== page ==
I have a following DataFrame:

from pandas import *
df = DataFrame({'foo':['a','b','c'], 'bar':[1, 2, 3]})

It looks like this:

    bar foo
0    1   a
1    2   b
2    3   c

Now I want to have something like:

0    1 is a
1    2 is b
2    3 is c

How can I achieve this? I tried the following:

df['foo'] = '%s is %s' % (df['bar'], df['foo'])

but it gives me a wrong result:

>>>print df.ix[0]

bar                                                    a
foo    0    a
1    b
2    c
Name: bar is 0    1
1    2
Name: 0

Sorry for a dumb question, but this one pandas: combine two columns in a DataFrame wasn't helpful for me.


df['bar'] = df.bar.map(str) + " is " + df.foo.


This question has already been answered, but I believe it would be good to throw some useful methods not previously discussed into the mix, and compare all methods proposed thus far in terms of performance.

Here are some useful solutions to this problem, in increasing order of performance.


This is a simple str.format-based approach.

df['baz'] = df.agg('{0[bar]} is {0[foo]}'.format, axis=1)
  foo  bar     baz
0   a    1  1 is a
1   b    2  2 is b
2   c    3  3 is c

You can also use f-string formatting here:

df['baz'] = df.agg(lambda x: f"{x['bar']} is {x['foo']}", axis=1)
  foo  bar     baz
0   a    1  1 is a
1   b    2  2 is b
2   c    3  3 is c

char.array-based Concatenation

Convert the columns to concatenate as chararrays, then add them together.

a = np.char.array(df['bar'].values)
b = np.char.array(df['foo'].values)

df['baz'] = (a + b' is ' + b).astype(str)
  foo  bar     baz
0   a    1  1 is a
1   b    2  2 is b
2   c    3  3 is c

List Comprehension with zip

I cannot overstate how underrated list comprehensions are in pandas.

df['baz'] = [str(x) + ' is ' + y for x, y in zip(df['bar'], df['foo'])]

Alternatively, using str.join to concat (will also scale better):

df['baz'] = [
    ' '.join([str(x), 'is', y]) for x, y in zip(df['bar'], df['foo'])]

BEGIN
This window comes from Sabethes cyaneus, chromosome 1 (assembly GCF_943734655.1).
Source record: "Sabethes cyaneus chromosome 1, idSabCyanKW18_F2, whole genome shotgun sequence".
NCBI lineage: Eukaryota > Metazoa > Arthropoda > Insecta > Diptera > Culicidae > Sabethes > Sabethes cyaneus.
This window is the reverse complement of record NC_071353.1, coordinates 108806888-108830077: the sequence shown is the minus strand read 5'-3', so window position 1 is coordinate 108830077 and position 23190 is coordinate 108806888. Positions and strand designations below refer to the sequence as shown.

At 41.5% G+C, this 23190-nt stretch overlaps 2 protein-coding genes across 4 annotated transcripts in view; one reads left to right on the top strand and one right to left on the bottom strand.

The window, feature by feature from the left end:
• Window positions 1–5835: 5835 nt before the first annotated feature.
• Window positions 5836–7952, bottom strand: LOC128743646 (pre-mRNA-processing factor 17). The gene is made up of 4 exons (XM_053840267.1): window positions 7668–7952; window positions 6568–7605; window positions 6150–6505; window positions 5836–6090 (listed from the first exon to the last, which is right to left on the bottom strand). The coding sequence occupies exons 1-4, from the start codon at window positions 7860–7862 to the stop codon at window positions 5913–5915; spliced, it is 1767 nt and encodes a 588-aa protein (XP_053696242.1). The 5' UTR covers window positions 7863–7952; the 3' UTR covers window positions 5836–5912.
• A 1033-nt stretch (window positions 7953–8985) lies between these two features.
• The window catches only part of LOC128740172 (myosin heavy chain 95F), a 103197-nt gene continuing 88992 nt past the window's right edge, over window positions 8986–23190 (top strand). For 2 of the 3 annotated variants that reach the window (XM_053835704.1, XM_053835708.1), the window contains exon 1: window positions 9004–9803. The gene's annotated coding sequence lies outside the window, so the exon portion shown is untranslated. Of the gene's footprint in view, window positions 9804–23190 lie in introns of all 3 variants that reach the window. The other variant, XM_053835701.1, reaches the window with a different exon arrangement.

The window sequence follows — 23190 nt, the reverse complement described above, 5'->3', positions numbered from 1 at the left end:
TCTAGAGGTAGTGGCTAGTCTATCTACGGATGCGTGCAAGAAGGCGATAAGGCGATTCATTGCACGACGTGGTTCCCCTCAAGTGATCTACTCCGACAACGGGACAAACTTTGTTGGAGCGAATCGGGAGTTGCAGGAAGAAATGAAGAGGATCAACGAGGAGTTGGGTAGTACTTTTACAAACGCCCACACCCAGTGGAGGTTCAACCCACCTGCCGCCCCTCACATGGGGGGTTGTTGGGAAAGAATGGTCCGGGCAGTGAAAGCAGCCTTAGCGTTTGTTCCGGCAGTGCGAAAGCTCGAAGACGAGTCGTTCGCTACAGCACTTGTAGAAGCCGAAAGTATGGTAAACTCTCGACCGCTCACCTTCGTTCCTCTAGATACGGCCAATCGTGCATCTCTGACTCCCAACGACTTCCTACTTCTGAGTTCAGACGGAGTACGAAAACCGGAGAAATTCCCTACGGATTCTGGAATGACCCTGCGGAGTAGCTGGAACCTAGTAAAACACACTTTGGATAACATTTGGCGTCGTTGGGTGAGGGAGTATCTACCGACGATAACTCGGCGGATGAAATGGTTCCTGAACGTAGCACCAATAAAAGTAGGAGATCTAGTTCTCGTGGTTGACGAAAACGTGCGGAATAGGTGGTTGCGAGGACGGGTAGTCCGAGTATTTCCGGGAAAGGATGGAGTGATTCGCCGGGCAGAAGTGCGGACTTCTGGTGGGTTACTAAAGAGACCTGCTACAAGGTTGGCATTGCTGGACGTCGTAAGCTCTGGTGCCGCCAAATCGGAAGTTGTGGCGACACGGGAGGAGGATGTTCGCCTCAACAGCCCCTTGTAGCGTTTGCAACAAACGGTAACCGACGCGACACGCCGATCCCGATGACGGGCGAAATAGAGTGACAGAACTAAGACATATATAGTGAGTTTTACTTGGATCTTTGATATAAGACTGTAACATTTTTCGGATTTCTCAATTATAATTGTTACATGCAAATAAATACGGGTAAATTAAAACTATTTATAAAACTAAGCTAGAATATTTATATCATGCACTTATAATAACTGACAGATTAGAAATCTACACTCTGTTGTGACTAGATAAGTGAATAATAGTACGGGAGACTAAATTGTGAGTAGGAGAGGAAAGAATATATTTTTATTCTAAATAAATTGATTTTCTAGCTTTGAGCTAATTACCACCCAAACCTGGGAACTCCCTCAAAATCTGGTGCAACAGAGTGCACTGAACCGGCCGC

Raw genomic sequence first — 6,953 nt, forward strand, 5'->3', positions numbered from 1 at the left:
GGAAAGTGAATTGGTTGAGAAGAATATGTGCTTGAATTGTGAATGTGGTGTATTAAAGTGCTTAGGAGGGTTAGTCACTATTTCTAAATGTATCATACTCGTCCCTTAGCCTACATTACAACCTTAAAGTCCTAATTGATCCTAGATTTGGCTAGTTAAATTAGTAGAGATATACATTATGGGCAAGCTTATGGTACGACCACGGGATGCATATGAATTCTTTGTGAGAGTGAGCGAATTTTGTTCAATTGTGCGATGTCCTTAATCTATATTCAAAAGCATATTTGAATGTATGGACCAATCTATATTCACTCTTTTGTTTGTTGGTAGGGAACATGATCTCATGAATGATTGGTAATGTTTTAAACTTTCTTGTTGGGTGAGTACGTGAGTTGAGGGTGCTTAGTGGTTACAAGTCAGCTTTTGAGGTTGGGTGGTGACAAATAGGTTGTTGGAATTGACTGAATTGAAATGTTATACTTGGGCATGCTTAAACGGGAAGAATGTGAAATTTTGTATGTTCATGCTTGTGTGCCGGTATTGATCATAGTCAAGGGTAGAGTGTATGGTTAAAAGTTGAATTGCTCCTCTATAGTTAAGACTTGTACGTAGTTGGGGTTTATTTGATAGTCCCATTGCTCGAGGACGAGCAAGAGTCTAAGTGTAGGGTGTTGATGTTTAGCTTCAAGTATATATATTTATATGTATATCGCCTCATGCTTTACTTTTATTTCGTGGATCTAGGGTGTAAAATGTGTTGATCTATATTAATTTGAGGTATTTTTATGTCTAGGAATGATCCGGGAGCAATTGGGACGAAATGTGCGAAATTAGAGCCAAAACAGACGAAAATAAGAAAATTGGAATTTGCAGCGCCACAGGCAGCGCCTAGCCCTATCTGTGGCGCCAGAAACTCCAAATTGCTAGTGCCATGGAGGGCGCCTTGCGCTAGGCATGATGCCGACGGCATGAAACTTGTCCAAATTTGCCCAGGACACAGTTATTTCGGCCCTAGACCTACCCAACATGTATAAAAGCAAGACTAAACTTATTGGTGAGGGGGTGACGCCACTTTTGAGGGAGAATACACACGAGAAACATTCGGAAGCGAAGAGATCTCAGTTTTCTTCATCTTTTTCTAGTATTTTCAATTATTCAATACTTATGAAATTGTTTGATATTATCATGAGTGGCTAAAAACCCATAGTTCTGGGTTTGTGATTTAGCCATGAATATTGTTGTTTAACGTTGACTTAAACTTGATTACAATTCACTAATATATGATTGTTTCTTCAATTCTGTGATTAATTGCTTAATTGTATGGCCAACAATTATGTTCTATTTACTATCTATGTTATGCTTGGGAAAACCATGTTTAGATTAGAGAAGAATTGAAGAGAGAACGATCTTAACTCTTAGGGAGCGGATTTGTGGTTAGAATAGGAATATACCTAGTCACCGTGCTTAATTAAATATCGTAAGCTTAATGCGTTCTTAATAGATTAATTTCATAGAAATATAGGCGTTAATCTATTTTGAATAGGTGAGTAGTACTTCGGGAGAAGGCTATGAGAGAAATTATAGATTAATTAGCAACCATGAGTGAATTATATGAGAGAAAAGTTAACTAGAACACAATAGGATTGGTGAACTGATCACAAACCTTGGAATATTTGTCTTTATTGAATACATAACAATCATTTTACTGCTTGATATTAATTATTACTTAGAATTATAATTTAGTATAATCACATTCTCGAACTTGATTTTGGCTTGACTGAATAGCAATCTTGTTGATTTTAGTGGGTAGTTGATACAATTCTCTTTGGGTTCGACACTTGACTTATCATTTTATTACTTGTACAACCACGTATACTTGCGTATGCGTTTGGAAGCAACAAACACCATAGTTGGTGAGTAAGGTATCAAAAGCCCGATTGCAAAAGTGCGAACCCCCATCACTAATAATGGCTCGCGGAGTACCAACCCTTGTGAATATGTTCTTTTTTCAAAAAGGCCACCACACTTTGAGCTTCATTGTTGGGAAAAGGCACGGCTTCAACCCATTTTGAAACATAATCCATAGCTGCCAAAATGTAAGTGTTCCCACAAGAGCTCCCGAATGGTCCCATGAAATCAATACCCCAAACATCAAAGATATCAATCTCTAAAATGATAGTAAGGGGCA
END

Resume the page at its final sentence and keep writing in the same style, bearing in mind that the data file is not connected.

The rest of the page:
foo  bar     baz
0   a    1  1 is a
1   b    2  2 is b
2   c    3  3 is c

List comprehensions excel in string manipulation, because string operations are inherently hard to vectorize, and most pandas "vectorised" functions are basically wrappers around loops. I have written extensively about this topic in For loops with pandas - When should I care?. In general, if you don't have to worry about index alignment, use a list comprehension when dealing with string and regex operations.

The list comp above by default does not handle NaNs. However, you could always write a function wrapping a try-except if you needed to handle it.

def try_concat(x, y):
        return str(x) + ' is ' + y
    except (ValueError, TypeError):
        return np.nan

df['baz'] = [try_concat(x, y) for x, y in zip(df['bar'], df['foo'])]

perfplot Performance Measurements

enter image description here

Graph generated using perfplot. Here's the complete code listing.


def brenbarn(df):
    return df.assign(baz=df.bar.map(str) + " is " + df.foo)

def danielvelkov(df):
    return df.assign(baz=df.apply(
        lambda x:'%s is %s' % (x['bar'],x['foo']),axis=1))

def chrimuelle(df):
    return df.assign(
        baz=df['bar'].astype(str).str.cat(df['foo'].values, sep=' is '))

def vladimiryashin(df):
    return df.assign(baz=df.astype(str).apply(lambda x: ' is '.join(x), axis=1))

def erickfis(df):
    return df.assign(